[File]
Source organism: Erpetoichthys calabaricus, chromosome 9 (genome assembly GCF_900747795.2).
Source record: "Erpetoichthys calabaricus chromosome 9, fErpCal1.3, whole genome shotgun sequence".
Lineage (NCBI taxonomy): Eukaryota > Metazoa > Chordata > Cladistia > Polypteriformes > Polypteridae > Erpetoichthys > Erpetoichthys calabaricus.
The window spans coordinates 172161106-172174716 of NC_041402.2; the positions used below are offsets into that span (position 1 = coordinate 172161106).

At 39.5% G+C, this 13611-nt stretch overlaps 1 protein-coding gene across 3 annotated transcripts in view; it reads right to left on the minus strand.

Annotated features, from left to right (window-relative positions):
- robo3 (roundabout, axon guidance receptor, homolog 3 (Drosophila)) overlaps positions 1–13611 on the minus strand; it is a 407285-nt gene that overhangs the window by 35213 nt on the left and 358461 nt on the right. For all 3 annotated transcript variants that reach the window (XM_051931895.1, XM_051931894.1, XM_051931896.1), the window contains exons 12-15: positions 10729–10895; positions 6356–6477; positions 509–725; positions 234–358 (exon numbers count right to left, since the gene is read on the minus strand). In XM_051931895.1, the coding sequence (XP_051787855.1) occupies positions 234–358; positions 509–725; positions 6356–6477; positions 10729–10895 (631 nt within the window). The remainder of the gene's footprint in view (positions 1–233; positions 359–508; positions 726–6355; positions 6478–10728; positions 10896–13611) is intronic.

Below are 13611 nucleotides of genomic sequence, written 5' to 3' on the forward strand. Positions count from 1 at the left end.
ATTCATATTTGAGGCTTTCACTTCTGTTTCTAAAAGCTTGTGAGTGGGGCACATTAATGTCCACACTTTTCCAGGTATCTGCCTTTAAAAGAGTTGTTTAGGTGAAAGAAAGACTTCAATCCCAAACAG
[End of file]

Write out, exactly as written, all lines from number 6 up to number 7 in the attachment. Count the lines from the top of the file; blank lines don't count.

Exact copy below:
Annotated features, from left to right (window-relative positions):
- robo3 (roundabout, axon guidance receptor, homolog 3 (Drosophila)) overlaps positions 1–13611 on the minus strand; it is a 407285-nt gene that overhangs the window by 35213 nt on the left and 358461 nt on the right. For all 3 annotated transcript variants that reach the window (XM_051931895.1, XM_051931894.1, XM_051931896.1), the window contains exons 12-15: positions 10729–10895; positions 6356–6477; positions 509–725; positions 234–358 (exon numbers count right to left, since the gene is read on the minus strand). In XM_051931895.1, the coding sequence (XP_051787855.1) occupies positions 234–358; positions 509–725; positions 6356–6477; positions 10729–10895 (631 nt within the window). The remainder of the gene's footprint in view (positions 1–233; positions 359–508; positions 726–6355; positions 6478–10728; positions 10896–13611) is intronic.